COLOMBO (Reuters) - Sri Lankan President Mahinda Rajapaksa did what four of his predecessors could not do, and many thought was impossible -- win one of the world’s most stubborn civil wars.
Now, the veteran politician, 64, must win the confidence of Tamil people scarred by decades of brutality and suspicious of his support from hardline Sinhalese nationalists.
That is where his knack for persuasiveness and common touch may come in handy, after he displayed a steely presence in seeing one of Asia’s longest-running wars through to its bitter end.
Rajapaksa fended off fierce Western criticism in the waning weeks of the war, arguing the Liberation Tigers of Tamil Eelam (LTTE) should not be given another chance to avoid defeat.
Ironically, Tamil Tiger leader Vellupillai Prabhakaran may have sown the seeds of his own destruction by ordering Tamils not to vote in the 2005 election that brought Rajapaksa to power.
Tamils were expected to have given former prime minister Ranil Wickremesinghe, now the main opposition leader, the votes he would have needed to beat Rajapaksa.
To get the required support, Rajapaksa forged pacts with the hardline Janatha Vimukthi Peramuna party and extremist Buddhist monks, who detest the Tigers.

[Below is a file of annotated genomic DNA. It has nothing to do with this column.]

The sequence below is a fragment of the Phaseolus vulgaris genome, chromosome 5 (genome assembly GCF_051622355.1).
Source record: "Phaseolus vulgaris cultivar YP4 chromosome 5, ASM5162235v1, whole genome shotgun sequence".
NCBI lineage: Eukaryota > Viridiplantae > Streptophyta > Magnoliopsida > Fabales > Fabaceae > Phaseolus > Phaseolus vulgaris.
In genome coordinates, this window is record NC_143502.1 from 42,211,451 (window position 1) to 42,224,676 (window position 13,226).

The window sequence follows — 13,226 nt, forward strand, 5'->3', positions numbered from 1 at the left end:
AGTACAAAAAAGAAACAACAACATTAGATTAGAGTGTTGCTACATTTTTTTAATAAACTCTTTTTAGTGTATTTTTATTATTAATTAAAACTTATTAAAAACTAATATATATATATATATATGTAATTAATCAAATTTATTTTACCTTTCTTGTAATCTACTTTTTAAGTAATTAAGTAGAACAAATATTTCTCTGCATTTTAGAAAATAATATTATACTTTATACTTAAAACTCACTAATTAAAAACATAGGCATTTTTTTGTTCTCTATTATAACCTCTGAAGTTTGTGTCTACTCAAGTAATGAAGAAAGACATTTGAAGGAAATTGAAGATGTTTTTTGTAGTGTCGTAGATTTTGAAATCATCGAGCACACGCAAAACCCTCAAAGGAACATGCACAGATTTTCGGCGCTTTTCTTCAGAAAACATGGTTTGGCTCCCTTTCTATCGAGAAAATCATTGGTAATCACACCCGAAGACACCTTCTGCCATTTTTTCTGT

A lawyer by trade who habitually wears the traditional dress of white knee-length shirt, sarong and a red sash, Rajapaksa hails from the southern port of Hambantota, where Chinese companies are now building a massive port.
He first entered parliament in 1970, and has served as both labour minister and prime minister.
Although history will remember Rajapaksa for winning the war, his battle-hardened brother Gotabaya, the nation’s defence secretary was instrumental in building up the military to defeat the well-armed Tigers.
A decorated infantry officer in his own right, Gotabaya Rajapaksa worked closely with his former comrade-in-arms, army commander General Sarath Fonseka, in leading the fight against the LTTE.
The war success has driven Rajapaksa’s popularity up, and helped him sideline the main opposition United National Party (UNP) in recent local elections. Analysts and allies expect him to call early presidential elections to capitalise on the victory.
But now that the war is over, Rajapaksa must face the dual challenges of healing divisions between the Tamil minority and Sinhalese majority and boosting an ailing $40 billion economy.
“We have been victorious in facing one challenge. Time is now raising a new challenge before us. It is the challenge of building the motherland,” Rajapaksa said in his victory speech on Tuesday.
“This great battle for national revival will be waged with the aim of raising the lives of the Tamil people in the north and east of our country, too,” he said.
Already, Rajapaksa has said he expects major development aid to rebuild in the former Tiger-controlled areas. Sri Lanka is also seeking a $1.9 billion IMF loan to ease a balance of payments crisis.